Kelley, along with ICG Senior Vice President of Mining Services Gene Kitts, was in Clarksburg recently to meet with Paul A. Hornor, Jr., Vice President of Hornor Brothers Engineers. The civil, environmental and consulting engineering firm – the oldest family owned and operated engineering firm in West Virginia since 1902 - presented archival maps of the proposed mine area in Taylor County.

ICG learned of the existence of an abandoned underground mine within the proposed Tygart #1 mine coal reserve during a June 2005 open house held at Knottsville. Located at the former town of Cecil, which is now under the Tygart Lake, the abandoned mine would present a safety and environmental hazard unless its boundaries could be determined. A search for a mine map or any information about the mine was launched.

“We (ICG) contacted the West Virginia Geological Survey and Bureau of Mines in Pennsylvania,” Kelley continued, “as well as West Virginia Miners Health Safety and Training, and researched archives at the Taylor County Library and Historical Society.” They even had genealogical searches conducted in an attempt to unearth relatives of mine workers from the former Cecil Mine from 1908 through 1923 who might have old maps or records stored in their attics – but to no avail.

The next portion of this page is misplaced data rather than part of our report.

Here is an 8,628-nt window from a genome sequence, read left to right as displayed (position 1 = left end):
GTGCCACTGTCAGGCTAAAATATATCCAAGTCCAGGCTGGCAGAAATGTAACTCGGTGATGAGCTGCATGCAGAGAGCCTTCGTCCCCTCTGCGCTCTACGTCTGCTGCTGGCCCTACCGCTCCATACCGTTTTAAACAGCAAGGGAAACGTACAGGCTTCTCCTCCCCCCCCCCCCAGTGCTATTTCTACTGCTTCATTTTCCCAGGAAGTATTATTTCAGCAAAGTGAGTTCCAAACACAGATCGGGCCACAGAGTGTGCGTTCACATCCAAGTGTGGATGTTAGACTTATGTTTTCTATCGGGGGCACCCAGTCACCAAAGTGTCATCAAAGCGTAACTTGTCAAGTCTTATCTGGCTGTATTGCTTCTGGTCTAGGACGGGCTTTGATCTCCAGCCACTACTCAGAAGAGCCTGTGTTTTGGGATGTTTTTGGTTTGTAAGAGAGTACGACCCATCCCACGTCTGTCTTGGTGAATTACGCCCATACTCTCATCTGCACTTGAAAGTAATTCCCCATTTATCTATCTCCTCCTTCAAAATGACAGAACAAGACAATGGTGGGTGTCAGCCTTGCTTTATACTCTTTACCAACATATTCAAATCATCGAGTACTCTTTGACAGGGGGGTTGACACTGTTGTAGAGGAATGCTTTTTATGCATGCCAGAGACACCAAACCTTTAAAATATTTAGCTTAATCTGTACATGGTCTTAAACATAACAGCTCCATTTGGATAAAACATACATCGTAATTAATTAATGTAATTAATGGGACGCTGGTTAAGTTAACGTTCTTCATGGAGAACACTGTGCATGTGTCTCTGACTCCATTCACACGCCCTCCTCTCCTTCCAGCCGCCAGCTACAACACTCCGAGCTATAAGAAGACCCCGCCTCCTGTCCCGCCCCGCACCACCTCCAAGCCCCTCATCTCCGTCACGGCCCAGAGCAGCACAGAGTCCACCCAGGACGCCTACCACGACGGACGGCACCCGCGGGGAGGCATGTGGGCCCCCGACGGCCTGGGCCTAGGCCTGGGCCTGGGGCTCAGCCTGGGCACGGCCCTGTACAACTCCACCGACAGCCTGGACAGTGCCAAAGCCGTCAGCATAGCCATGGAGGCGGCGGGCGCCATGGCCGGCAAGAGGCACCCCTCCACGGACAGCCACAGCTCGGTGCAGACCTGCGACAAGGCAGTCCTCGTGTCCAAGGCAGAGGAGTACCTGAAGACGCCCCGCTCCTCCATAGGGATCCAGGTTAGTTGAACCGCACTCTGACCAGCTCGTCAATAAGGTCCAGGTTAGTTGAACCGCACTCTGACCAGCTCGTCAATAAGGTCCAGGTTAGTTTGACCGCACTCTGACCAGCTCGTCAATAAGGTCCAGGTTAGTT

The former Cecil Mine had become an issue with the Corps of Engineers in regards to mining in proximity to Tygart Lake. Also, the state agency responsible for permitting coal mines, the Department of Environmental Protection, required ICG to describe how the proposed mine would avoid any contact with the Cecil Mine.